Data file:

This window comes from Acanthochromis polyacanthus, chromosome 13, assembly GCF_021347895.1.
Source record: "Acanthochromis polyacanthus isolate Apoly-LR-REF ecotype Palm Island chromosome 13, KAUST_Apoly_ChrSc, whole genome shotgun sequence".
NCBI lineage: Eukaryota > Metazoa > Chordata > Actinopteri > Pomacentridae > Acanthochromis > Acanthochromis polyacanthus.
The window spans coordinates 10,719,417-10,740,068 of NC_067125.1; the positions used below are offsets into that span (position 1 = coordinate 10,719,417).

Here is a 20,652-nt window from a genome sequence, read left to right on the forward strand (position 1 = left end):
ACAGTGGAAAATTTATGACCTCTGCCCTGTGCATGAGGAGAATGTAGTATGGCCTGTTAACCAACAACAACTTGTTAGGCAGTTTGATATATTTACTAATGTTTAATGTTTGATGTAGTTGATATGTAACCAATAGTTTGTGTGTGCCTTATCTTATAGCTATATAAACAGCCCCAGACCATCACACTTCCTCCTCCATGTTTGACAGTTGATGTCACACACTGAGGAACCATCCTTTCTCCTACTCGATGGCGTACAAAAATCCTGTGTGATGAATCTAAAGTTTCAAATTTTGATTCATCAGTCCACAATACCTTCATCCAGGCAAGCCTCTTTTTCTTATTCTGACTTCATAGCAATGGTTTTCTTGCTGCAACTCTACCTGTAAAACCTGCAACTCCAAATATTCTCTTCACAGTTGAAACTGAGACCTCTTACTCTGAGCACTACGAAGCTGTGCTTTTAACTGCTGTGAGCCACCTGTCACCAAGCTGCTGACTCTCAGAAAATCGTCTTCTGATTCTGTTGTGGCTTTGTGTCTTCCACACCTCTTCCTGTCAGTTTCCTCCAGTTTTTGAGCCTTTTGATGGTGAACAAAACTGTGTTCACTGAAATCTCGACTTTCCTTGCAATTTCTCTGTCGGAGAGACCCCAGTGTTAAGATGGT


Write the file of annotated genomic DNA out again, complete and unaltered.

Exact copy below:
This window comes from Acanthochromis polyacanthus, chromosome 13, assembly GCF_021347895.1.
Source record: "Acanthochromis polyacanthus isolate Apoly-LR-REF ecotype Palm Island chromosome 13, KAUST_Apoly_ChrSc, whole genome shotgun sequence".
NCBI lineage: Eukaryota > Metazoa > Chordata > Actinopteri > Pomacentridae > Acanthochromis > Acanthochromis polyacanthus.
The window spans coordinates 10,719,417-10,740,068 of NC_067125.1; the positions used below are offsets into that span (position 1 = coordinate 10,719,417).

Here is a 20,652-nt window from a genome sequence, read left to right on the forward strand (position 1 = left end):
ACAGTGGAAAATTTATGACCTCTGCCCTGTGCATGAGGAGAATGTAGTATGGCCTGTTAACCAACAACAACTTGTTAGGCAGTTTGATATATTTACTAATGTTTAATGTTTGATGTAGTTGATATGTAACCAATAGTTTGTGTGTGCCTTATCTTATAGCTATATAAACAGCCCCAGACCATCACACTTCCTCCTCCATGTTTGACAGTTGATGTCACACACTGAGGAACCATCCTTTCTCCTACTCGATGGCGTACAAAAATCCTGTGTGATGAATCTAAAGTTTCAAATTTTGATTCATCAGTCCACAATACCTTCATCCAGGCAAGCCTCTTTTTCTTATTCTGACTTCATAGCAATGGTTTTCTTGCTGCAACTCTACCTGTAAAACCTGCAACTCCAAATATTCTCTTCACAGTTGAAACTGAGACCTCTTACTCTGAGCACTACGAAGCTGTGCTTTTAACTGCTGTGAGCCACCTGTCACCAAGCTGCTGACTCTCAGAAAATCGTCTTCTGATTCTGTTGTGGCTTTGTGTCTTCCACACCTCTTCCTGTCAGTTTCCTCCAGTTTTTGAGCCTTTTGATGGTGAACAAAACTGTGTTCACTGAAATCTCGACTTTCCTTGCAATTTCTCTGTCGGAGAGACCCCAGTGTTAAGATGGT